Kramer vs. Kramer (1979)
10/10 Disjointed Custodies
Talk about striking a chord.
Kramer vs. Kramer is about a stay-at-home mom who, after years of unhappiness, leaves her workaholic husband to discover herself while he raises their son on his own. Left to juggle his career with his newfound role as a single parent, the dad quickly comes to the realization that he hardly knows how to fill his ex-wife’s spot and that he hardly even knows his own son. But the more time passes and the more they work at it, things start becoming second nature and the father eventually finds himself fighting for the life they’ve built together.
Folks, this is emotional kryptonite for me. For a lot of guys, I think Field of Dreams is generally considered the foolproof way to get the waterworks a-flowin’, and while I’m very much a part of that proud majority, this is the quintessential fathers-and-sons movie that leaves me lookin’ a hot mess of tears and sniffles every damn time. Call me soft, call me menstrual, tell me to quit watching Lifetime, but I’d be flat-out effing shocked if any guy got through this thing with dry eyes.
From the perfect cast to the affecting script, there are a lot of great reasons why this movie stands above the rest, but it’s really the subject matter more than anything else that does it for me. Sure, this isn’t the first movie to use divorce as a focal point and it won’t be the last, but there just aren’t many movies out there that deal with divorce so honestly and candidly as this does. And being someone who went through it as a kid way back when, it definitely connects in true-to-life ways that family dramas rarely achieve without feeling cheap.
The best way I can describe it is that this plot seems like it was lived out rather than written out. It wasn’t so much that I could see my dad in Dustin Hoffman, my mom in Meryl Streep, or myself in Justin Henry, it was more their highs and lows that brought on the deja vu. It’s the son lashing out at his dad by helping himself to ice cream because he doesn’t want what’s on the dinner menu. It’s the dad demanding to be in the operating room when his son has to get stitches. It’s the father and son making french toast in silence as though they’ve been doing it for years. God, I’ve got a freakin’ lump in my throat just thinking about those scenes, and as much as I can credit Dustin Hoffman and Justin Henry for bringing that on, it ultimately works because I’ve been there.
I don’t know, a movie review doesn’t exactly seem the place to lay on the couch and get all Freud on you guys, but I’ll just say that writer/director Robert Benton did one hell of a job of adapting this script and bringing it to life. Just one heartbreaking, uplifting, and character-driven scene after the next that are all as memorable as the last.
But aside from the father and son’s relationship, I really dug the way Benton painted Meryl Streep’s character as the mom. When she walks out the door within the first five minutes, it’s easy to write her off as the “bad guy” for abandoning her son, but the more her presence is felt without her even being there and the more the father comes to terms with how he contributed to her leaving, those black-and-white labels end up being pretty hard to justify. It’s a great approach in that it gives the audience a chance to draw their own conclusions about who’s in the right or wrong at the very moment that everything falls apart instead of showing us everything that lead up to the divorce and making it obvious. It’s very reflective, it doesn’t take sides, and that was a smart way to go about things.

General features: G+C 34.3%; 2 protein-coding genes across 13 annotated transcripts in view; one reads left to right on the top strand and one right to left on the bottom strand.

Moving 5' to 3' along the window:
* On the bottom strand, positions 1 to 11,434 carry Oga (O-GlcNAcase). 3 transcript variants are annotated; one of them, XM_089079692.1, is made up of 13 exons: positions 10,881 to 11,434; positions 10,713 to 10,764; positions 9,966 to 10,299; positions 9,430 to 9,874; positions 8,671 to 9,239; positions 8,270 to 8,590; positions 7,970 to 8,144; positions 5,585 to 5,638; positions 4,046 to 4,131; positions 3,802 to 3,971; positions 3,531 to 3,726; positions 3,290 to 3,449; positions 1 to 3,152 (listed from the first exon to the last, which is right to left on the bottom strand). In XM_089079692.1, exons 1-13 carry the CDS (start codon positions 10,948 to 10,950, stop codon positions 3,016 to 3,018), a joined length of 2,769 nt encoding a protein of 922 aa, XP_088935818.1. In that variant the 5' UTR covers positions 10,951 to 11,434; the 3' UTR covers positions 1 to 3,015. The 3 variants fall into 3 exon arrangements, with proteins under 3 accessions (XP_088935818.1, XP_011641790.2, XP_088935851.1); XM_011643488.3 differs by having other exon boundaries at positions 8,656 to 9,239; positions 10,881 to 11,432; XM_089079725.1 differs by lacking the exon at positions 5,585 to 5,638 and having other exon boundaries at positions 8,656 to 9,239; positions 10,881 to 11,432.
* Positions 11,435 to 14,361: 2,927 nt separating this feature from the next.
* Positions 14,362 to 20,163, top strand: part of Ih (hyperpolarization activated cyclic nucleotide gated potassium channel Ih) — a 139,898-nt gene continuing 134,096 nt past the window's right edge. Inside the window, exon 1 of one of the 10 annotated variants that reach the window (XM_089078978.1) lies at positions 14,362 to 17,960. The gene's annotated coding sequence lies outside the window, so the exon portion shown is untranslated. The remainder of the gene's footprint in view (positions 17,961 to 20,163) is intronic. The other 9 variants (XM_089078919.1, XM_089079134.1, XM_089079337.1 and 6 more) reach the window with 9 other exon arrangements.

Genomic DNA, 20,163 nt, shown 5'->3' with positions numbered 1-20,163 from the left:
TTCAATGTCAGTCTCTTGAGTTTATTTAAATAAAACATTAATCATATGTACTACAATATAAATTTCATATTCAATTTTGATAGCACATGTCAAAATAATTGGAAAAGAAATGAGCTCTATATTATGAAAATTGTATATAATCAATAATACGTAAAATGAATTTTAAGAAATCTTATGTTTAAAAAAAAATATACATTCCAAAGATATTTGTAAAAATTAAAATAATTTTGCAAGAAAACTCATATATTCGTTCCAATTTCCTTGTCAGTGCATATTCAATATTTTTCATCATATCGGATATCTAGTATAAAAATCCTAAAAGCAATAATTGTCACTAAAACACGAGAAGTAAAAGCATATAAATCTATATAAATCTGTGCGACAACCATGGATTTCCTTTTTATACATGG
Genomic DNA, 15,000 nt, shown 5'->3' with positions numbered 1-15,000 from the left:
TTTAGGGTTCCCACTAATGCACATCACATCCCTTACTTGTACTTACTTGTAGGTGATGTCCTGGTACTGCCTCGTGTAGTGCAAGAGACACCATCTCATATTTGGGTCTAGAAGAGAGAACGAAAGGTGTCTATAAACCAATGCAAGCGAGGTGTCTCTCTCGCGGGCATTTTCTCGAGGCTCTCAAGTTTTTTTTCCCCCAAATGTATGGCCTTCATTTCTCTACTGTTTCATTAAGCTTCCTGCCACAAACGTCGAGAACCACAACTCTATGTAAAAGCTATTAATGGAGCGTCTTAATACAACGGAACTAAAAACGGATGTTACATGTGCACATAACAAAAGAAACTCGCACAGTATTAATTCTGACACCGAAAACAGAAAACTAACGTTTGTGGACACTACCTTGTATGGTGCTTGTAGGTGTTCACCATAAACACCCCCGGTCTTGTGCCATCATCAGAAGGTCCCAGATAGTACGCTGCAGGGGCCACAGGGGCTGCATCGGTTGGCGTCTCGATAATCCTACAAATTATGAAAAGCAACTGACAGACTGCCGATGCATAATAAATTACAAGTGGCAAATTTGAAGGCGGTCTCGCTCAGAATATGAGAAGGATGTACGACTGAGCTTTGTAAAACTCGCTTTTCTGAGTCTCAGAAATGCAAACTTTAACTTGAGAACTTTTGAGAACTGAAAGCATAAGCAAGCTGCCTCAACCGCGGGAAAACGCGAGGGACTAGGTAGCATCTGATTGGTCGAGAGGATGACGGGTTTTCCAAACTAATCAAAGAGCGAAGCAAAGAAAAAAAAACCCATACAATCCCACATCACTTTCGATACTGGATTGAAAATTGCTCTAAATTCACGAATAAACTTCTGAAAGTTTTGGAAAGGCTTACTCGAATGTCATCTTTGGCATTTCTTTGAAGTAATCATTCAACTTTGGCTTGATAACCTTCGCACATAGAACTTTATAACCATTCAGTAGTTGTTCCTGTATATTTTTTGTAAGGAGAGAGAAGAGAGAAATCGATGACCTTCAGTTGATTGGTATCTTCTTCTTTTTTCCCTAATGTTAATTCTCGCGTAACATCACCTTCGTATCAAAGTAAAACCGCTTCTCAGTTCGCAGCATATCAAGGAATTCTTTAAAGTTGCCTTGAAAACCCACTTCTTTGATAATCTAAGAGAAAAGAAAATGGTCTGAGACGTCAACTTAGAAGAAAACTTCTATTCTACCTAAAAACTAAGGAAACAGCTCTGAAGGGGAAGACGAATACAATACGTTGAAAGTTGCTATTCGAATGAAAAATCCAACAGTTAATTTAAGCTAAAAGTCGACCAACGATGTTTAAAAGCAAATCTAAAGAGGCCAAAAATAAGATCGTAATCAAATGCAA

And not that it even needs mentioning, but Hoffman and Streep blow this sucker away. Streep is so strong and subtle as the mom and Hoffman is just one of the best damn movie dads you’ll ever find. But what does need mentioning is little Justin Henry as the son, and not only is he cute as hell with that mop top, but he really does hold his own against his Oscar-winning parents. Really phenomenal casting all around and what a nice surprise from Henry.
So Kramer vs. Kramer might not be perfect and I can see how some could write off certain aspects of the script as schmaltzy or Hollywood, but, holy hell, does it pack a punch. If you combined Searching for Bobby Fischer with The Diving Bell and the Butterfly, you might be in somewhere in the same ballpark…might be. There’s nothing very extraordinary about these people outside of the lengths they go to become better parents in the wake of a failed marriage, but that alone is more than enough to make them unforgettable. Even if you can’t empathize with the kind of stuff that this family goes through, it’s one of the all-time great movies about real people with real problems, and it deserved every Oscar it got. Will stand by that last statement until I revisit Apocalypse Now, but for the time being, yeah, I love this movie.